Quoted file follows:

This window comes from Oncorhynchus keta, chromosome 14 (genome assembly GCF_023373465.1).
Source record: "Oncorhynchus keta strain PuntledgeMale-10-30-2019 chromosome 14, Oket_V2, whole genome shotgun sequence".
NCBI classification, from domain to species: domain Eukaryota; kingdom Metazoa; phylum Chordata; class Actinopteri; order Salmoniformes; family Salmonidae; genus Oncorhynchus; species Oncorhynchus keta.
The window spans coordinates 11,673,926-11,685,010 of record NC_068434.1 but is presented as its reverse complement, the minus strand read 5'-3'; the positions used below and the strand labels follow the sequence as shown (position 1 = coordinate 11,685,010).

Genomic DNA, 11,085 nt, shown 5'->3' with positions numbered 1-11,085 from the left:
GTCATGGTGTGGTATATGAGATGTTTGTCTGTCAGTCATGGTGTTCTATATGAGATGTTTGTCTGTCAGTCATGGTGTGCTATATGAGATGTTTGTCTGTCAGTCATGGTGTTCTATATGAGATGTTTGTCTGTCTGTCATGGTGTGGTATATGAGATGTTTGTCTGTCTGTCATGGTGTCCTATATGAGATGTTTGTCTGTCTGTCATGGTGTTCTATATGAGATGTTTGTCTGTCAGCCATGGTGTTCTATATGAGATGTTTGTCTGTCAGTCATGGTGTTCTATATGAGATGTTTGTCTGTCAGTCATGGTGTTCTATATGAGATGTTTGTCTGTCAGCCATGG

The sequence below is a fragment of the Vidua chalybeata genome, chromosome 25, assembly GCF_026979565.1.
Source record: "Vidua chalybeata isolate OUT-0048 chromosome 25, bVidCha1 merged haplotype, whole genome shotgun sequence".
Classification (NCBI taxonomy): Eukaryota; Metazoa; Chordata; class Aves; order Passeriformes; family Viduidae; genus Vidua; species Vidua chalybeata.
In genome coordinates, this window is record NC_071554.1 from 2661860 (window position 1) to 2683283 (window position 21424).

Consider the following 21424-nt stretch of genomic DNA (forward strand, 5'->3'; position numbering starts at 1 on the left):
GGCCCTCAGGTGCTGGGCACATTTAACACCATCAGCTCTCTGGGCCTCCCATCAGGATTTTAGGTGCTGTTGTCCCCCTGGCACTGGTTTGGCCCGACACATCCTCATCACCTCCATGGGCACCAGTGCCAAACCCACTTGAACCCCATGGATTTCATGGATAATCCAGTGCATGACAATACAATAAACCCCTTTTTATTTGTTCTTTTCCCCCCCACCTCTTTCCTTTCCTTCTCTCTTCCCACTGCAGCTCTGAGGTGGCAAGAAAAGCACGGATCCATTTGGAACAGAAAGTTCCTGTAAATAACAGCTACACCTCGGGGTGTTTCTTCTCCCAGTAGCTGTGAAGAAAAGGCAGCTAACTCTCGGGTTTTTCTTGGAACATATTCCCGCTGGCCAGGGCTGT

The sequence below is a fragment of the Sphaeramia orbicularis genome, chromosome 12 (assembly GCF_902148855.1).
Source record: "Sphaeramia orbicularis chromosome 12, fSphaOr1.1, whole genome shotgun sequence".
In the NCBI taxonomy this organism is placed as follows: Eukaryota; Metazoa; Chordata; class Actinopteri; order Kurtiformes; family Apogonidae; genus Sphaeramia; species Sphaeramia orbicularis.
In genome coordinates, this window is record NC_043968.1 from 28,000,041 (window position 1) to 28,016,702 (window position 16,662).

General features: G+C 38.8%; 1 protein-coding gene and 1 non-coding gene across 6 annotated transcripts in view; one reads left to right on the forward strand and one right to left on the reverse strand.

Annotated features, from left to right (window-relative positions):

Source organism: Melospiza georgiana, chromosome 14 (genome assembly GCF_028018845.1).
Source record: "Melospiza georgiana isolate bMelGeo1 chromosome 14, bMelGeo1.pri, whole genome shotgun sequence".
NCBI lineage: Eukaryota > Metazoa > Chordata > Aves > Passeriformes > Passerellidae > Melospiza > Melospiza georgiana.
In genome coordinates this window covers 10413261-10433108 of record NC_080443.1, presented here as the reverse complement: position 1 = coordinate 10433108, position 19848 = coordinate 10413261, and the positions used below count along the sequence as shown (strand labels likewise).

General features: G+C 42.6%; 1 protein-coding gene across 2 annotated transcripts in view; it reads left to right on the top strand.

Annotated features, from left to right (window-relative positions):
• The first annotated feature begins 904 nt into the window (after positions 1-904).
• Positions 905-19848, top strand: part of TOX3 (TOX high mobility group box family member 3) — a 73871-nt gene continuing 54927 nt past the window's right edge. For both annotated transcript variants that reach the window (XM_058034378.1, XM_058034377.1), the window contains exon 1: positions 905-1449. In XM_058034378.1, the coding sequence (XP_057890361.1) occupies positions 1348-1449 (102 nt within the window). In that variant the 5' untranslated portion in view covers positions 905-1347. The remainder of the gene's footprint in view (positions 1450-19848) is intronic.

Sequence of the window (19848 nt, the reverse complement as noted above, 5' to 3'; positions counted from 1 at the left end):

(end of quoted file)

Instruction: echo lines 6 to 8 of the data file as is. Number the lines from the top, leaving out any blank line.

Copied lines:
GTCATGGTGTGGTATATGAGATGTTTGTCTGTCAGTCATGGTGTTCTATATGAGATGTTTGTCTGTCAGTCATGGTGTGCTATATGAGATGTTTGTCTGTCAGTCATGGTGTTCTATATGAGATGTTTGTCTGTCTGTCATGGTGTGGTATATGAGATGTTTGTCTGTCTGTCATGGTGTCCTATATGAGATGTTTGTCTGTCTGTCATGGTGTTCTATATGAGATGTTTGTCTGTCAGCCATGGTGTTCTATATGAGATGTTTGTCTGTCAGTCATGGTGTTCTATATGAGATGTTTGTCTGTCAGTCATGGTGTTCTATATGAGATGTTTGTCTGTCAGCCATGG

The sequence below is a fragment of the Vidua chalybeata genome, chromosome 25, assembly GCF_026979565.1.
Source record: "Vidua chalybeata isolate OUT-0048 chromosome 25, bVidCha1 merged haplotype, whole genome shotgun sequence".